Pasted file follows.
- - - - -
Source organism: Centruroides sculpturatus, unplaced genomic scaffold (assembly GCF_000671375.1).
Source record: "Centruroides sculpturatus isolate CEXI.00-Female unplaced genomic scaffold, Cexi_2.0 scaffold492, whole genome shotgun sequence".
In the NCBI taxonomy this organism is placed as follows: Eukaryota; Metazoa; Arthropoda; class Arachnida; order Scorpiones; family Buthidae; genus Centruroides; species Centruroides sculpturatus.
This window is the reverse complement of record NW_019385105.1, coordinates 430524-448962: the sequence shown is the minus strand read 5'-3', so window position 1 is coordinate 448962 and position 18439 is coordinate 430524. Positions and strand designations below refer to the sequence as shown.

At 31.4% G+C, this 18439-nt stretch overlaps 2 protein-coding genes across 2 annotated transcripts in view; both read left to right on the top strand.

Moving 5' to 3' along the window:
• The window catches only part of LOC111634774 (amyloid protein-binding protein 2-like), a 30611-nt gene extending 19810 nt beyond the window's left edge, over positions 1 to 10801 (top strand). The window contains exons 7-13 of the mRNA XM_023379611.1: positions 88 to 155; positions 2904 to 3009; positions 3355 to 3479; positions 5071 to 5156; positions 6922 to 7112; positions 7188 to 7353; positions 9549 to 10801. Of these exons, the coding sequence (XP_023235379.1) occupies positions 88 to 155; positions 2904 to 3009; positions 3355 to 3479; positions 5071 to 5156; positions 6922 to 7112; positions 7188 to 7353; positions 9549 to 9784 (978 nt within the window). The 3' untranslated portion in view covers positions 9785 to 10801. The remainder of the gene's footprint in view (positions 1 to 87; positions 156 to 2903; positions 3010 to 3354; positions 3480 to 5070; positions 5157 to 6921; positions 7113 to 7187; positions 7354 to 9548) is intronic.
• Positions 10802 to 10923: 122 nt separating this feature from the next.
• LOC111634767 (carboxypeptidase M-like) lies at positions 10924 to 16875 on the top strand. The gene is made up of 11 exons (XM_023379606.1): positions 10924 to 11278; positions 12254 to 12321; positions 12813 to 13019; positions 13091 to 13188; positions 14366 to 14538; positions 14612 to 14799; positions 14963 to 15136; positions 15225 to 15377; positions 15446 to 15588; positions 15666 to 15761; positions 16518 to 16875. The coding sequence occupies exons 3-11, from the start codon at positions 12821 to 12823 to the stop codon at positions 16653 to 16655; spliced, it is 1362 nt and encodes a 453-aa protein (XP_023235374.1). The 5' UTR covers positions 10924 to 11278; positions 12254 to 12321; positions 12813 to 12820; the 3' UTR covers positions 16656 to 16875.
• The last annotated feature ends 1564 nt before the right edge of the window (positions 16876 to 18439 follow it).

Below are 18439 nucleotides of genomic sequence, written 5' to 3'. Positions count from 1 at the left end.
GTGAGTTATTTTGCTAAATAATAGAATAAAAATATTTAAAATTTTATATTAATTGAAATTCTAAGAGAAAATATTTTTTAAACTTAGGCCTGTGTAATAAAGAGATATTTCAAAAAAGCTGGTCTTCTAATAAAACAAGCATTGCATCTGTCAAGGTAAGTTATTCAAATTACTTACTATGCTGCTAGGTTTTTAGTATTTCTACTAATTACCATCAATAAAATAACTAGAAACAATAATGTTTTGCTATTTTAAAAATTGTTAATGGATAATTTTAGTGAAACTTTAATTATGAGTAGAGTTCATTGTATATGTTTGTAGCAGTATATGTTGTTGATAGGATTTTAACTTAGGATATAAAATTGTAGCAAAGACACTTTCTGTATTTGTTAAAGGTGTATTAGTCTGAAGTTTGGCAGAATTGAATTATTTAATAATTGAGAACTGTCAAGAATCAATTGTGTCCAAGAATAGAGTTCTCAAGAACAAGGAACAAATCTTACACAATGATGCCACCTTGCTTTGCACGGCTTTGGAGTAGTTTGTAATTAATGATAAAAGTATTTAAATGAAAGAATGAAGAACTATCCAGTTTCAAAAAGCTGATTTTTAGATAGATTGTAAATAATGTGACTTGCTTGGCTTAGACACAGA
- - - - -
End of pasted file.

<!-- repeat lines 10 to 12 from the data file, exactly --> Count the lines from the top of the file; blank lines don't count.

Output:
• The last annotated feature ends 1564 nt before the right edge of the window (positions 16876 to 18439 follow it).

Below are 18439 nucleotides of genomic sequence, written 5' to 3'. Positions count from 1 at the left end.
GTGAGTTATTTTGCTAAATAATAGAATAAAAATATTTAAAATTTTATATTAATTGAAATTCTAAGAGAAAATATTTTTTAAACTTAGGCCTGTGTAATAAAGAGATATTTCAAAAAAGCTGGTCTTCTAATAAAACAAGCATTGCATCTGTCAAGGTAAGTTATTCAAATTACTTACTATGCTGCTAGGTTTTTAGTATTTCTACTAATTACCATCAATAAAATAACTAGAAACAATAATGTTTTGCTATTTTAAAAATTGTTAATGGATAATTTTAGTGAAACTTTAATTATGAGTAGAGTTCATTGTATATGTTTGTAGCAGTATATGTTGTTGATAGGATTTTAACTTAGGATATAAAATTGTAGCAAAGACACTTTCTGTATTTGTTAAAGGTGTATTAGTCTGAAGTTTGGCAGAATTGAATTATTTAATAATTGAGAACTGTCAAGAATCAATTGTGTCCAAGAATAGAGTTCTCAAGAACAAGGAACAAATCTTACACAATGATGCCACCTTGCTTTGCACGGCTTTGGAGTAGTTTGTAATTAATGATAAAAGTATTTAAATGAAAGAATGAAGAACTATCCAGTTTCAAAAAGCTGATTTTTAGATAGATTGTAAATAATGTGACTTGCTTGGCTTAGACACAGA